In this first in-depth study of the ruling family of Tunisia in the eighteenth and nineteenth centuries, Kallander investigates the palace as a site of familial and political significance. Through extensive archival research, she elucidates the domestic economy of the palace as well as the changing relationship between the ruling family of Tunis and the government, thus revealing how the private space of the palace mirrored the public political space.
“Instead of viewing the period as merely a precursor to colonial occupation and the nation-state as emphasized in precolonial or nationalist histories, this narrative moves away from images of stagnation and dependency to insist upon dynamism,” Kallander explains. She delves deep into palace dynamics, comparing them to those of monarchies outside of the Ottoman Empire to find persuasive evidence of a global modernity. She demonstrates how upper-class Muslim women were active political players, exerting their power through displays of wealth such as consumerism and philanthropy. Ultimately, she creates a rich view of the Husaynid dynastic culture that will surprise many, and stimulate debate and further research among scholars of Ottoman Tunisia.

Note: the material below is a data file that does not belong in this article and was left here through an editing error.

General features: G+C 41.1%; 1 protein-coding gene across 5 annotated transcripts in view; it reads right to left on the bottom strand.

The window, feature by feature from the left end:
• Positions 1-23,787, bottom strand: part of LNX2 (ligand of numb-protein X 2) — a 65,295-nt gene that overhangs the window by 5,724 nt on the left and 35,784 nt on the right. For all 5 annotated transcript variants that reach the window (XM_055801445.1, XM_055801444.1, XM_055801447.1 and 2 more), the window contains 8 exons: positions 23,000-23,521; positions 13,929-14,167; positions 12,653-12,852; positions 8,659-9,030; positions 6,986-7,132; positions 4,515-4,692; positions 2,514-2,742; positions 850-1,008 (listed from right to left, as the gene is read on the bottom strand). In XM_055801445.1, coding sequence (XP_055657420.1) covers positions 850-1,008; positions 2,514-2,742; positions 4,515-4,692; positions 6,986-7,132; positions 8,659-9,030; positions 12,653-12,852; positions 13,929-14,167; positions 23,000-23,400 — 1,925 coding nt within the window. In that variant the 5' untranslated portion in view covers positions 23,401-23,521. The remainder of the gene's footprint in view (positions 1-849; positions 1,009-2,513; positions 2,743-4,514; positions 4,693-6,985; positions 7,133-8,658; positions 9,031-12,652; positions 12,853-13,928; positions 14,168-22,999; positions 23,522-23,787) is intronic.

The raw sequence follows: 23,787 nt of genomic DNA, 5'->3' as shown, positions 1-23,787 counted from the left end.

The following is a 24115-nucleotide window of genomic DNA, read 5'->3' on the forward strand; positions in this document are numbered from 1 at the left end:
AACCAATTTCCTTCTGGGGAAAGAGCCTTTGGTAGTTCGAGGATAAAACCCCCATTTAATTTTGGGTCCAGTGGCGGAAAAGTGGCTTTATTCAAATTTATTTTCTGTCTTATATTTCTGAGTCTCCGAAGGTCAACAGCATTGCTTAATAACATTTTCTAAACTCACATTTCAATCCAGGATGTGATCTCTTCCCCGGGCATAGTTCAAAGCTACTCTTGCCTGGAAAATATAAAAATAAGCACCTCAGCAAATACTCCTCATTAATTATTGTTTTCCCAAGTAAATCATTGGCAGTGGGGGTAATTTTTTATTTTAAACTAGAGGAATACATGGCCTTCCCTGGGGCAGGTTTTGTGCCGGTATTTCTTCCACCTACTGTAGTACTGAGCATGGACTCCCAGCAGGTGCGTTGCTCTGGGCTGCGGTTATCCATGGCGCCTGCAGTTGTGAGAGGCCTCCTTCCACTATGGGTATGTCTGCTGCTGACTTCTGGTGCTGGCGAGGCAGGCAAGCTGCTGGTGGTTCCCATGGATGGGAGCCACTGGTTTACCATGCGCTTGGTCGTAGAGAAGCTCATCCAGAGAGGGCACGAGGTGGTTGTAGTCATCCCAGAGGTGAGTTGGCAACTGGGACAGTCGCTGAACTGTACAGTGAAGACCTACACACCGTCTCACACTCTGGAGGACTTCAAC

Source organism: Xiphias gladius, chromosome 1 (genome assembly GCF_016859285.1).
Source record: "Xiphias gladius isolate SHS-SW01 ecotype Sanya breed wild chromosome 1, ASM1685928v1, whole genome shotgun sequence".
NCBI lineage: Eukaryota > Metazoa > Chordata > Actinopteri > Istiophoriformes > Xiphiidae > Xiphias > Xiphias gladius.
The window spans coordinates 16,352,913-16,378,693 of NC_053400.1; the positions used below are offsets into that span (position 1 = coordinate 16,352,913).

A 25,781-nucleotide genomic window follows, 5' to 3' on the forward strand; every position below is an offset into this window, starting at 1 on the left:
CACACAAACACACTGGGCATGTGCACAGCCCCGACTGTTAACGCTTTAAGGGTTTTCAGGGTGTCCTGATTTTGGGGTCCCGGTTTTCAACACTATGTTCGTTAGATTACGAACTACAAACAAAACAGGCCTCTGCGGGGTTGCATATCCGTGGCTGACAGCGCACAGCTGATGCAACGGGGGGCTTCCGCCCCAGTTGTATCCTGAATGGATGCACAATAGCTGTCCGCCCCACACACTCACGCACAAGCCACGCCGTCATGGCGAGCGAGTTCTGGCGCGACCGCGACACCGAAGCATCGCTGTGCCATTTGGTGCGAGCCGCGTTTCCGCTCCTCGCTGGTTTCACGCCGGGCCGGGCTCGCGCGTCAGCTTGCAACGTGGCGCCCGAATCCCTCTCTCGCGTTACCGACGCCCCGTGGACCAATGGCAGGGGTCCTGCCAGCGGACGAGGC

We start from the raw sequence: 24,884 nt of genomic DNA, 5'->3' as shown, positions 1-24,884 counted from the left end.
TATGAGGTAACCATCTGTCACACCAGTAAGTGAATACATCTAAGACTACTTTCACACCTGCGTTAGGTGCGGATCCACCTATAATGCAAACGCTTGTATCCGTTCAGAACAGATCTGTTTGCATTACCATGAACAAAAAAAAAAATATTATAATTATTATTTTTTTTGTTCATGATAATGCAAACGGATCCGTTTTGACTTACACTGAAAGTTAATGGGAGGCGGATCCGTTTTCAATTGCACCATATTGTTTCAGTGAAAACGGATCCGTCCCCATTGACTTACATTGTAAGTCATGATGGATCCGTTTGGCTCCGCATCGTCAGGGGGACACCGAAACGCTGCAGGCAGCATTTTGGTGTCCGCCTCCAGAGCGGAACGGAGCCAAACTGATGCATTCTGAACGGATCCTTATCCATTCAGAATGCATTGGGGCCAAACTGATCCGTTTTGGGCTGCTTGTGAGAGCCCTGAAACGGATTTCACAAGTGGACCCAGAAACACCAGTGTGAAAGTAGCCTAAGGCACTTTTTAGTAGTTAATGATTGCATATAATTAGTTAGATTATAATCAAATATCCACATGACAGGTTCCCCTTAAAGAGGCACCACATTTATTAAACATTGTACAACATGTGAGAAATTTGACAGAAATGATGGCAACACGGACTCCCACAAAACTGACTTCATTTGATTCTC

List of Illustrations
Note on Transliteration
Part I. Family Foundations of Ottoman Rule
Introduction. Families, Households, and Palace Women in Early Modern Court Culture
Chapter 1. Family and the Politics of Marriage: The Early Ottoman Era in Tunis (1574–1756)
Part II. Family and Provincial Government, 1756–1840
Chapter 2. The Prosperous Palace
Chapter 3. Women's Worlds
Chapter 4. Beyond Bardo
Part III. Nineteenth-century Transformations
Chapter 5. The Constitution, Financial Reform, and the Modern Family
Chapter 6. Inventing Dynastic Traditions: Family Politics of French Colonialism
Appendix 1. Genealogies
Appendix 2. Annual Expense Registers of the Palace Treasury
Appendix 3. Income and Expenditures of the Bey
"This fascinating study is essential reading for the historiography of modern North Africa: it is the first book seeking to adapt for this area the crucial notion of ‘household’ to examine the historical role of Tunisian women in decision-making and state-building processes."
―M’hamed Oualdi, Princeton University,The Journal of North African Studies